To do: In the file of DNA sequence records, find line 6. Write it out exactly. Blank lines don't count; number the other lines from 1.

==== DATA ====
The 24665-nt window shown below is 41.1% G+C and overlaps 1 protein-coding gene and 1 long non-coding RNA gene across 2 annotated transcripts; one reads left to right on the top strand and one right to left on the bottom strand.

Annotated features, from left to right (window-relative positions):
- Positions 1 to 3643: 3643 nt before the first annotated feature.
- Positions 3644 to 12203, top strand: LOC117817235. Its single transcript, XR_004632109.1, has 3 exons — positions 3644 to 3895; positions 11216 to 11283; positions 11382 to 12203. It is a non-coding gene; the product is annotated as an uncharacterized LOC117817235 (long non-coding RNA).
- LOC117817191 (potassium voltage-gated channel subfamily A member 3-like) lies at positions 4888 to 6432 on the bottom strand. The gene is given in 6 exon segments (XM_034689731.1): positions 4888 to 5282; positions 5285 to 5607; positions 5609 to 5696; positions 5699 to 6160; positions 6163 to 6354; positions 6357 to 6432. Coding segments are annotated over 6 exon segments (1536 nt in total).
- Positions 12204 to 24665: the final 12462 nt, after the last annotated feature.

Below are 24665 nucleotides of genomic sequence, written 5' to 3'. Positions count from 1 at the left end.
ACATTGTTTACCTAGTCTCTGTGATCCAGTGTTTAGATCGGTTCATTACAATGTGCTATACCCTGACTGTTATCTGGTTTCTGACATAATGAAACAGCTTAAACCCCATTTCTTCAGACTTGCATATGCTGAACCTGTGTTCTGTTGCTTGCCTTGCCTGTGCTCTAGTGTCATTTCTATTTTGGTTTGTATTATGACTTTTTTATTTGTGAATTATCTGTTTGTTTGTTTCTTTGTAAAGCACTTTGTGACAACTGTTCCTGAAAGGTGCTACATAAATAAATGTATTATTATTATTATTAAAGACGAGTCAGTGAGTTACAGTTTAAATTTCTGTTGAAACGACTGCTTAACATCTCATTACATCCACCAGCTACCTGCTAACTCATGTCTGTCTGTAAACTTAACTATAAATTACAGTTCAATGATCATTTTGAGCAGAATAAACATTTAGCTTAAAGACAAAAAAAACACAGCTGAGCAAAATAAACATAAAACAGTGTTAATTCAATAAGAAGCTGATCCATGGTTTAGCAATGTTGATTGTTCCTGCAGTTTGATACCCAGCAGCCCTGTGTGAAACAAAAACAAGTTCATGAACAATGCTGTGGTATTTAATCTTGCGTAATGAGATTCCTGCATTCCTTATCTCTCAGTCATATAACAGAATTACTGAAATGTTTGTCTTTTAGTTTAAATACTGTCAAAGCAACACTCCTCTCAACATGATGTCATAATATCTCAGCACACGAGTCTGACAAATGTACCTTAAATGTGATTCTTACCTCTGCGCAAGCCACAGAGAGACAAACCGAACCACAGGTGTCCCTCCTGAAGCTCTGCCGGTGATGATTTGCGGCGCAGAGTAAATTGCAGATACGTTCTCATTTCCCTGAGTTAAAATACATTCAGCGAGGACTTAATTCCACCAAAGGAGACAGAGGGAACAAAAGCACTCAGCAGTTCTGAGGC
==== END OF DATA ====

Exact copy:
- Positions 12204 to 24665: the final 12462 nt, after the last annotated feature.